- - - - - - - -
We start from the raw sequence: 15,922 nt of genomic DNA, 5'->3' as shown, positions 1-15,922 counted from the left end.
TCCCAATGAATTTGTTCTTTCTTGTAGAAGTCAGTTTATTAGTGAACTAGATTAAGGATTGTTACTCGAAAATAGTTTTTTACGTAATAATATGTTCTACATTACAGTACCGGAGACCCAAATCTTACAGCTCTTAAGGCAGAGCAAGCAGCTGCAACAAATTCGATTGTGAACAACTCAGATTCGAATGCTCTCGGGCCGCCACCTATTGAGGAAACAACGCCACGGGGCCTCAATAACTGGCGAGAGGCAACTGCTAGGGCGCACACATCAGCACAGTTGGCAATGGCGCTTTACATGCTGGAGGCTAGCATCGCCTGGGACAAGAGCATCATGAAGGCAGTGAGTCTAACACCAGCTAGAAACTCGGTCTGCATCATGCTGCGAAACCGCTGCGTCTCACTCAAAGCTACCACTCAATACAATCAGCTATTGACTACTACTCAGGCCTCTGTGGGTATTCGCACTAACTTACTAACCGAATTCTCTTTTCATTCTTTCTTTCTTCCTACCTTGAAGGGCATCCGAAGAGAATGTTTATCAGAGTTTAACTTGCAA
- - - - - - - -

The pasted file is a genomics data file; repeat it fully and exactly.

We start from the raw sequence: 15,922 nt of genomic DNA, 5'->3' as shown, positions 1-15,922 counted from the left end.
TCCCAATGAATTTGTTCTTTCTTGTAGAAGTCAGTTTATTAGTGAACTAGATTAAGGATTGTTACTCGAAAATAGTTTTTTACGTAATAATATGTTCTACATTACAGTACCGGAGACCCAAATCTTACAGCTCTTAAGGCAGAGCAAGCAGCTGCAACAAATTCGATTGTGAACAACTCAGATTCGAATGCTCTCGGGCCGCCACCTATTGAGGAAACAACGCCACGGGGCCTCAATAACTGGCGAGAGGCAACTGCTAGGGCGCACACATCAGCACAGTTGGCAATGGCGCTTTACATGCTGGAGGCTAGCATCGCCTGGGACAAGAGCATCATGAAGGCAGTGAGTCTAACACCAGCTAGAAACTCGGTCTGCATCATGCTGCGAAACCGCTGCGTCTCACTCAAAGCTACCACTCAATACAATCAGCTATTGACTACTACTCAGGCCTCTGTGGGTATTCGCACTAACTTACTAACCGAATTCTCTTTTCATTCTTTCTTTCTTCCTACCTTGAAGGGCATCCGAAGAGAATGTTTATCAGAGTTTAACTTGCAA